Tenth Tuesday

Seattle Indivisible has been holding a rally every week since the Inauguration, so this was the tenth in the series.  The local chapter of the ACLU joined for this edition, down at the Federal Building, and so did I.  I stood next to a woman whose sign read, “So scary that even reclusive introverts turn out.”  On the other side was “Rage, rage against the dying of the light.”

It was raining a bit and really windy, and it would become apparent that the public address system wasn’t up to the task. Nevertheless,  Doug Honig spoke, Communications Director for the ACLU of Washington.  His first topic was the immigration ban and its effect on the local community.

A more immediate concern was the nomination of Neil Gorsuch to the Supreme Court.  Nominees have learned to conceal their ideology during Senate hearings, but it was easy to locate opinions by the judge suggesting that he is more comfortable with corporations than with people.  One preoccupation was expressed by the sign held by another attendee:  “Neil Gorsuch is no Merrick Garland;” the point being that to confirm Gorsuch would reward the behavior of Republicans in denying even a hearing to the previous nominee.  Some senators have indicated that if Hillary Clinton had won the presidency, the position might have remained empty during her entire term.  This hypocrisy was unpopular among our group.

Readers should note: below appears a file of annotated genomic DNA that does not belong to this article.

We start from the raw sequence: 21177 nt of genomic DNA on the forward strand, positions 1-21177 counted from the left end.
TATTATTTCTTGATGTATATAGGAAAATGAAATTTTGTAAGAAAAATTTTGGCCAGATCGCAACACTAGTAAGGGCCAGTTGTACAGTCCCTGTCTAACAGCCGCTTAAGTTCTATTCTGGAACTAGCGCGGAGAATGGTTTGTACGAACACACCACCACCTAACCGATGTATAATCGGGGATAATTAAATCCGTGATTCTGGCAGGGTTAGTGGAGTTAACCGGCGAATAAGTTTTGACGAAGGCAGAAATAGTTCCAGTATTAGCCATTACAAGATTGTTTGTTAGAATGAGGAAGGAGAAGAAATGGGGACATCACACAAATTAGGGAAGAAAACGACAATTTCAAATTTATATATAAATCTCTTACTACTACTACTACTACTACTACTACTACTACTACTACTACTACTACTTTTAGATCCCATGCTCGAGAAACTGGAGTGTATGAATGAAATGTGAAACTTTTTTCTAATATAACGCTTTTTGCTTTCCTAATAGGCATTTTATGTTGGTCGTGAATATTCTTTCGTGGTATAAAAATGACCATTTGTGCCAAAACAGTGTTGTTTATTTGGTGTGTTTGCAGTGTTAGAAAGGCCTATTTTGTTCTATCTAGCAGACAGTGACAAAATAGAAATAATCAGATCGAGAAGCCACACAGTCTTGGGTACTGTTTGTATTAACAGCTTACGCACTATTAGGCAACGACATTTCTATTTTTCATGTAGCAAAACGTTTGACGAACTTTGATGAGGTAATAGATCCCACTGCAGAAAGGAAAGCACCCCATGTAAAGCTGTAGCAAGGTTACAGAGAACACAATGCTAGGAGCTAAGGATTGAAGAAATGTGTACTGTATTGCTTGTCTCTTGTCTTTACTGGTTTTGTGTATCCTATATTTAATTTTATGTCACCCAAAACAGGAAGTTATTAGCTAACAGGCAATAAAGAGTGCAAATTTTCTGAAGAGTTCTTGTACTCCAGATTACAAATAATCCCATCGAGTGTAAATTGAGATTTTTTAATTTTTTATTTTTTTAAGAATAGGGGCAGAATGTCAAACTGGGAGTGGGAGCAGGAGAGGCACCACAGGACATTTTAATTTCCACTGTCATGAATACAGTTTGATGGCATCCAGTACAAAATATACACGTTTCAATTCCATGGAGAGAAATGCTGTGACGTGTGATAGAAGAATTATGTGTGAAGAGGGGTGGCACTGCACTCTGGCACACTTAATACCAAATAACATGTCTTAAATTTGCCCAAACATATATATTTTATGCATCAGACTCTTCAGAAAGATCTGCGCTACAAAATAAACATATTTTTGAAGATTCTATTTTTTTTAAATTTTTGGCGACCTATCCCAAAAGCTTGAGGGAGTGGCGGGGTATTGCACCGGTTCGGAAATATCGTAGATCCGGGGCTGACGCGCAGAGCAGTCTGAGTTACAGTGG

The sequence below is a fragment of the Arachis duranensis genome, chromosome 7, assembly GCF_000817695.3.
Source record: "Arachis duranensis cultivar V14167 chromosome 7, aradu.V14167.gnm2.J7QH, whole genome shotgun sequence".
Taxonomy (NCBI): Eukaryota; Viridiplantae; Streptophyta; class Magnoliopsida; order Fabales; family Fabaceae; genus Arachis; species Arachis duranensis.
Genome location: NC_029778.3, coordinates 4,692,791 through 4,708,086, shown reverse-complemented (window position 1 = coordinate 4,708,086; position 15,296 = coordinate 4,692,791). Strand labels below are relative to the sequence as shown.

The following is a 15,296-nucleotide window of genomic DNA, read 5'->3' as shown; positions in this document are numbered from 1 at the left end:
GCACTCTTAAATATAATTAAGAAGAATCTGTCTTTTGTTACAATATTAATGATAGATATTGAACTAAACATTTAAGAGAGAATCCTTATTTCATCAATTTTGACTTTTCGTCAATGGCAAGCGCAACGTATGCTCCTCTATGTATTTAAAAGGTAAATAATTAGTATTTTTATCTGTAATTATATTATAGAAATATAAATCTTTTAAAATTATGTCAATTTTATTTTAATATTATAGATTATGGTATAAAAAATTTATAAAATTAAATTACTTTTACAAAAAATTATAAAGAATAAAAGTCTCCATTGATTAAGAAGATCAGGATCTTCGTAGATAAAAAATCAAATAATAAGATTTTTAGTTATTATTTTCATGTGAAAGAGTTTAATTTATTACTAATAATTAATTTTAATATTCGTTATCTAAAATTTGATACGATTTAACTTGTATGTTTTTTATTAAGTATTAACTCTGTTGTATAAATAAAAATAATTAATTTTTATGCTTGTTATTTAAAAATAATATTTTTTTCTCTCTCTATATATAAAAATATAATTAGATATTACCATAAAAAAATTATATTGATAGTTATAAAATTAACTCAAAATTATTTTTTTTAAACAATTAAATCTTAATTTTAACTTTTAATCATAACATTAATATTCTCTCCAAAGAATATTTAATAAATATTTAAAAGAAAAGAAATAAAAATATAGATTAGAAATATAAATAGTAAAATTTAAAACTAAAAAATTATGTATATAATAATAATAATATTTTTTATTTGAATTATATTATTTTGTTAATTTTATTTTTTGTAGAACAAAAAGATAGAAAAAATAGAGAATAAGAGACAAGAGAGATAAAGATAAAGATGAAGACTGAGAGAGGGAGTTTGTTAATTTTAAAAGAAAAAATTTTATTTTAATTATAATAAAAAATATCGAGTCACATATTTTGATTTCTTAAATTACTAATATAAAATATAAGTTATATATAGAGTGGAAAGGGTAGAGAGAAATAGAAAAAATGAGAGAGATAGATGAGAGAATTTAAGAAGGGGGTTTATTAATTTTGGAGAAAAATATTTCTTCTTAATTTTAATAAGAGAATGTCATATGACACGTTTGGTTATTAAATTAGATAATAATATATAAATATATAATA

It was reported that Senator Patty Murray had promised to filibuster Gorsuch’s appointment.  Maria Cantwell, on the other hand, had not given a firm indication of her intention.  One placard read, “How are you going to cast our vote?”  Since her office was located just upstairs, a number of us planned to visit with her staff afterwards.

But before we dispersed we heard two songs from singer/songwriter Jeffrey Powell. The first was Bob Marley’s Redemption Song; the second was his own, a Prayer for Peace.